/ Modified aug 16, 2019 12:19 p.m.

Landslide database to shape Arizona I-17 expansion project

Officials say the database will help officials evaluate the risk in expanding the highway, which navigates through a mountainous region up to Flagstaff.

sunset point i-17 Signs to the Sunset Point rest area on Interstate 17, north of Phoenix, 2014.
ADOT/Flickr (CC BY-NC-ND 2.0)

FLAGSTAFF — Arizona officials say the first statewide landslide database is expected to shape an expansion project for Interstate 17 north of Phoenix, a report said.

The Arizona Geological Survey will work with the state Department of Transportation to map out the landslide risk around the highway that is expected to begin expansion by 2021, the Arizona Daily Sun reported Wednesday.

The landslide database documents more than 6,000 landslides, debris flows and rock slides and could help state officials evaluate the risk in expanding I-17 that navigates through a mountainous region up to Flagstaff, officials said.

"The geology itself is inherently unstable in these areas. Right now, I-17 gets very close to the edge of this plateau, which has dozens of landslides along it. The next landslide to occur will be even closer," said Joe Cook, a research geologist with the Geological Survey who manages the Arizona Statewide Landslide Inventory Database.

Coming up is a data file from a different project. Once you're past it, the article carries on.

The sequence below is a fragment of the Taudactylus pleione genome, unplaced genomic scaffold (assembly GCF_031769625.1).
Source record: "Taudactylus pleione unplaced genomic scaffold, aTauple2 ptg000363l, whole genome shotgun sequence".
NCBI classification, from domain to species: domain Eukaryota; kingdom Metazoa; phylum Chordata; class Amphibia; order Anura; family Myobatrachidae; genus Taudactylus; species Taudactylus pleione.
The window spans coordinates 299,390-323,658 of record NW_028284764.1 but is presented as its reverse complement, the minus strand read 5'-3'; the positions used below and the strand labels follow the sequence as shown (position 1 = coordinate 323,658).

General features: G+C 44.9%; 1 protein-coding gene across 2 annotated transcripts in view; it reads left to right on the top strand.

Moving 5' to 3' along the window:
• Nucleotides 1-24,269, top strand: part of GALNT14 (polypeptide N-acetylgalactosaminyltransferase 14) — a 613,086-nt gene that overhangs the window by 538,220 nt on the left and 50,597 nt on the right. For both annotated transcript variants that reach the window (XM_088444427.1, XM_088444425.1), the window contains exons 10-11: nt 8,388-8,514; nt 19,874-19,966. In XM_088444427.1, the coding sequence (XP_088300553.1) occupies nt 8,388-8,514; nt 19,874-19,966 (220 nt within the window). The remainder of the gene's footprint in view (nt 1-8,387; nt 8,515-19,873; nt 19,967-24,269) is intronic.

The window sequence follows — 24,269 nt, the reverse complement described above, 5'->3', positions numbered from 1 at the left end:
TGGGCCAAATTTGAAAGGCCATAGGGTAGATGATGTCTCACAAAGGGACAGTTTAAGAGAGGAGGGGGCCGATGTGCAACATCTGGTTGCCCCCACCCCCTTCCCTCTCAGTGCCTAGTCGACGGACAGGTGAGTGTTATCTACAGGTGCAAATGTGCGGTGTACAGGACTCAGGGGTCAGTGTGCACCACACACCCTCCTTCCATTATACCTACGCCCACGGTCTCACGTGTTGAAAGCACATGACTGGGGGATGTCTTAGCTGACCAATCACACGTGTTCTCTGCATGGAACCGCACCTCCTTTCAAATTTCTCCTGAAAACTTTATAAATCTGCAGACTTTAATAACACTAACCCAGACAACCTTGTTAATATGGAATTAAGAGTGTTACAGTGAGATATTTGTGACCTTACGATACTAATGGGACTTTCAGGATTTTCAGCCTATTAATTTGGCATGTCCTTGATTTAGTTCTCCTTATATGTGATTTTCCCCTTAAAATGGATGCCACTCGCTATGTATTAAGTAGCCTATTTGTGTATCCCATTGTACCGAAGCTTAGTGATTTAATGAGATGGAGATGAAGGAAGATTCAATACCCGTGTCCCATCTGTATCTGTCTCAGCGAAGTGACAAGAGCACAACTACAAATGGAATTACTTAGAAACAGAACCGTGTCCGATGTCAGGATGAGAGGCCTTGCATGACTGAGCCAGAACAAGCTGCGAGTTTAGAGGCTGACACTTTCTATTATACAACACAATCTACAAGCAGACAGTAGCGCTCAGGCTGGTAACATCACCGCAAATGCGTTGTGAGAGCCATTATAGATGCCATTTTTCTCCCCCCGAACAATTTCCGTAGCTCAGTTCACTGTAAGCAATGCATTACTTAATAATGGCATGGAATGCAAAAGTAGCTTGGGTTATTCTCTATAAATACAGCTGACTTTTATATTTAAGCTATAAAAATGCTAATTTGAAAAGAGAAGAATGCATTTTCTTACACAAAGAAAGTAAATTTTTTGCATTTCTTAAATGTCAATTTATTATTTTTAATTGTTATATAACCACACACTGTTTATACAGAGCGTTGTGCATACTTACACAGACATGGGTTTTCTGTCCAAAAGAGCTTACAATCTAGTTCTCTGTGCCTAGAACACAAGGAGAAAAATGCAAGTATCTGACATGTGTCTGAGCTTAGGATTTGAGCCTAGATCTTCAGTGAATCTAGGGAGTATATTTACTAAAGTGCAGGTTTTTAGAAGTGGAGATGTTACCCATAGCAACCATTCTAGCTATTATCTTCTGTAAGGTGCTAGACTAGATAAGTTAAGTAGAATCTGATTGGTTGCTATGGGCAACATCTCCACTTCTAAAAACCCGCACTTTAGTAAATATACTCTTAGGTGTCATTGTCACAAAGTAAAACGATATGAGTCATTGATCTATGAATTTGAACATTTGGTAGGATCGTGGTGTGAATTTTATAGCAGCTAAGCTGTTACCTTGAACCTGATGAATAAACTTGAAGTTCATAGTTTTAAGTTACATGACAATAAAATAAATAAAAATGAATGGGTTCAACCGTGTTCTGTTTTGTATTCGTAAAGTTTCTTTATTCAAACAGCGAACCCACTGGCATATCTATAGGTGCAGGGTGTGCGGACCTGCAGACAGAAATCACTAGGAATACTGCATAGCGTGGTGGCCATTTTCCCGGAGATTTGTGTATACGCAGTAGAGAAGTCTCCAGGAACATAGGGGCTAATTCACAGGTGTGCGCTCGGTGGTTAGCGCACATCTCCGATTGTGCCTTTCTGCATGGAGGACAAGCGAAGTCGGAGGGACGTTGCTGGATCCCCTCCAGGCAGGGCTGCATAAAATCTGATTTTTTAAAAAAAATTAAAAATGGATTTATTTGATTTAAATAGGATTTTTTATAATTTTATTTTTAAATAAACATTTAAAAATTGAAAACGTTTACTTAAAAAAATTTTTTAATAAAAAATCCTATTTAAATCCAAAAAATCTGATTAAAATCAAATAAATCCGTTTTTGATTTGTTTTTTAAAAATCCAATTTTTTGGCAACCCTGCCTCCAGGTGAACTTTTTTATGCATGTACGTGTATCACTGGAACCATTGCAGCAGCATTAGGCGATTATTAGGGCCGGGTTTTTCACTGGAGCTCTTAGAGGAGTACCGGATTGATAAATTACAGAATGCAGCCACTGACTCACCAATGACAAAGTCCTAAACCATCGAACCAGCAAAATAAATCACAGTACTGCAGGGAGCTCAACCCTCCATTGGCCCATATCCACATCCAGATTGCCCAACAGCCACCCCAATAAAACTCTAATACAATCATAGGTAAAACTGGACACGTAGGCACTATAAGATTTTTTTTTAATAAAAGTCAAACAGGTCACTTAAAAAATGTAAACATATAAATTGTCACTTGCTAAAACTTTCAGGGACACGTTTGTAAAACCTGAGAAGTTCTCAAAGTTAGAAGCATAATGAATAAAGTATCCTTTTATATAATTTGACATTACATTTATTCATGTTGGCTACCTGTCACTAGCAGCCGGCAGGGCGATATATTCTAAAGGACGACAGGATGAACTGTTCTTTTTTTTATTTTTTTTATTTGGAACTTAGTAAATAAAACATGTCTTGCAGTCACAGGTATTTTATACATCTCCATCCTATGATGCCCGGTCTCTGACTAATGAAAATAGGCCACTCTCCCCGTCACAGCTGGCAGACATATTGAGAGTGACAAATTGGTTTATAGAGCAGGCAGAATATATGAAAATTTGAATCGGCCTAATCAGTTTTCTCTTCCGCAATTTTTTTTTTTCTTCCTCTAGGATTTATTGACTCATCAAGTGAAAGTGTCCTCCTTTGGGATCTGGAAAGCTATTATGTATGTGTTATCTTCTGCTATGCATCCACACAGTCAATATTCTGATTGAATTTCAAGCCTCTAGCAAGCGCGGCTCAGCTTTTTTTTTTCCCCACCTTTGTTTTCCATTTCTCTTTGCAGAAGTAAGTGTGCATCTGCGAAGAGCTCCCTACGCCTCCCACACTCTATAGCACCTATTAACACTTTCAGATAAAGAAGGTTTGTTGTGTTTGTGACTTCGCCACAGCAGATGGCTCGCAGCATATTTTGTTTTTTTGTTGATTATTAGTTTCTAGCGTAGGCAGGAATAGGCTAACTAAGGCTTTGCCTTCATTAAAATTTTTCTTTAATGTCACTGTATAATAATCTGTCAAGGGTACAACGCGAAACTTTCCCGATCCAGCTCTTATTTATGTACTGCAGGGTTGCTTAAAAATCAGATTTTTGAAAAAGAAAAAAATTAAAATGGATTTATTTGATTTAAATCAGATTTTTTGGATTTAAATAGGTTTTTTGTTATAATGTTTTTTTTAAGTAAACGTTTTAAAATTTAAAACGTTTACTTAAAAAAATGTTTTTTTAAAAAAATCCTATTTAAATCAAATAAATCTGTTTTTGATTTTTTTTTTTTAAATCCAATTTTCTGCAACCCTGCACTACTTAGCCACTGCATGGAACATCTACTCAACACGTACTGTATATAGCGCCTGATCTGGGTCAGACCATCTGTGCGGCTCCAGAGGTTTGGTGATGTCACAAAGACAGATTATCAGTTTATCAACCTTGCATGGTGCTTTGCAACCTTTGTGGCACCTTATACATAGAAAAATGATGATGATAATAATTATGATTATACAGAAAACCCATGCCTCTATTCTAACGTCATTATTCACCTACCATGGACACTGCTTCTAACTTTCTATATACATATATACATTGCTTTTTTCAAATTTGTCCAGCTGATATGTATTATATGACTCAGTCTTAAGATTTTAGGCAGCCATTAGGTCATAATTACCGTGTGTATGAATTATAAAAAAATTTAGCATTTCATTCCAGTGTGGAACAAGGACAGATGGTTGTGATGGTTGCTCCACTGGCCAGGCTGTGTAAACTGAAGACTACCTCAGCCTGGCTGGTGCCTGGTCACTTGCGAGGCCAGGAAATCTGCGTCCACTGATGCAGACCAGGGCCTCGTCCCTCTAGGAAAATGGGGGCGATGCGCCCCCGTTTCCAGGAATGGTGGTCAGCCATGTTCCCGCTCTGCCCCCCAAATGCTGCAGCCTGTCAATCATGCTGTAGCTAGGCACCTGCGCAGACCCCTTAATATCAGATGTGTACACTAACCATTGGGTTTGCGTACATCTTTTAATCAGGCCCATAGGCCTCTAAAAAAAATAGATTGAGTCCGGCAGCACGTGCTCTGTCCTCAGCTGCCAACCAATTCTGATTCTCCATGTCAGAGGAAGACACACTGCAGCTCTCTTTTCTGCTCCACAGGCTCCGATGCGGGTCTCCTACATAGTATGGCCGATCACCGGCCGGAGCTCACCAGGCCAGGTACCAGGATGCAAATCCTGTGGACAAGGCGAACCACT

The improvements to I-17 between Anthem Way and Sunset Point are among Arizona's transportation priorities. The area regularly experiences heavy congestion because of crashes, disabled vehicles and increased traffic on the weekends.

In the same area, landslides have been historically prevalent, but the database does not reveal any recent land movement.

"There's some slow movement on that slide that is still ongoing. We don't know in what timeframe this landslide is unstable. It could be 100,000 years, but it's still a hazard that's there and should be recognized," Cook said.

The $331-million expansion project is expected to combat these road conditions by adding lanes along 23 miles of I-17 that connects Phoenix with northern Arizona, officials said.

The project is expected to be completed by 2023 and will be funded by part of a $90 million grant awarded to the state by the Federal Highway Administration, officials said.

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